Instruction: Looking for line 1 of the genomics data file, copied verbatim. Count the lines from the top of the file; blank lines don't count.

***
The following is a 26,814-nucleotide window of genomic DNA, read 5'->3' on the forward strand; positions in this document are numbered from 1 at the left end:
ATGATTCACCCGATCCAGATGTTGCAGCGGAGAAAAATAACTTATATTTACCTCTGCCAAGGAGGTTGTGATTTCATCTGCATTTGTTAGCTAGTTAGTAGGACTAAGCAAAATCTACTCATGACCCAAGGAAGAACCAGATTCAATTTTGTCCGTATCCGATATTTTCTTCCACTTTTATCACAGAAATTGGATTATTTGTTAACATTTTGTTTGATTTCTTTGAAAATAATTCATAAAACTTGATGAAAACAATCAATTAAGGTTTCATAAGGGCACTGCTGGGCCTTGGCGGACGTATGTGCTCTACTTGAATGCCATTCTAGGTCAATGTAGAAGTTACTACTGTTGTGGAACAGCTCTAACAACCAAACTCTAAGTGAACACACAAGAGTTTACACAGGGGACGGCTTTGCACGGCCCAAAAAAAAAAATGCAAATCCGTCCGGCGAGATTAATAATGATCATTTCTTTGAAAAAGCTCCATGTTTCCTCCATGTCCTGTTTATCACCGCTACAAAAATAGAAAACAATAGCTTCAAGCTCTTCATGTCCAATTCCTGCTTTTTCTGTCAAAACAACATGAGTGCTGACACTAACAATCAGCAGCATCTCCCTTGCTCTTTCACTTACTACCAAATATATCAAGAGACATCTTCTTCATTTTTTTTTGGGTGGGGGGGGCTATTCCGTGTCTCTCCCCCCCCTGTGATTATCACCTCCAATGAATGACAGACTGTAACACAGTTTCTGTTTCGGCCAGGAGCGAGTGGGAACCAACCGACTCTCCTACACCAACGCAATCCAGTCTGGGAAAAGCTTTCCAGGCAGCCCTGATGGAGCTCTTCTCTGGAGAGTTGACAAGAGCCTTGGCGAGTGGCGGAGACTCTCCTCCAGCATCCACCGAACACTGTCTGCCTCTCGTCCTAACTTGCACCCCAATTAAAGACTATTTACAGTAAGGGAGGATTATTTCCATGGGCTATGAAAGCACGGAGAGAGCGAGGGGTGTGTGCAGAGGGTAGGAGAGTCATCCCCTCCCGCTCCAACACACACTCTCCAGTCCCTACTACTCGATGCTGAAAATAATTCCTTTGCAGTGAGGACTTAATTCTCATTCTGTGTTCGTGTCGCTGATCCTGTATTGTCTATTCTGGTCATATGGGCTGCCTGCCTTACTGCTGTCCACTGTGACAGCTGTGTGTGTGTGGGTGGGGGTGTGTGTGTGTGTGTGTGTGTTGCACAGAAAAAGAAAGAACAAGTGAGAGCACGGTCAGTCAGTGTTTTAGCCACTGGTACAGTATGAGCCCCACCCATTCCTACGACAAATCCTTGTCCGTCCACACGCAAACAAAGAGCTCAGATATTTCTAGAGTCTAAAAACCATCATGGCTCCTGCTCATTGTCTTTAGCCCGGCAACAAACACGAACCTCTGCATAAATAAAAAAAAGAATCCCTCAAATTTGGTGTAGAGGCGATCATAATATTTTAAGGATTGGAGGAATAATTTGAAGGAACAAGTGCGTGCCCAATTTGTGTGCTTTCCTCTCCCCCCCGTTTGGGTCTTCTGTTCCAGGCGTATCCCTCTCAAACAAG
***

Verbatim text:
The following is a 26,814-nucleotide window of genomic DNA, read 5'->3' on the forward strand; positions in this document are numbered from 1 at the left end: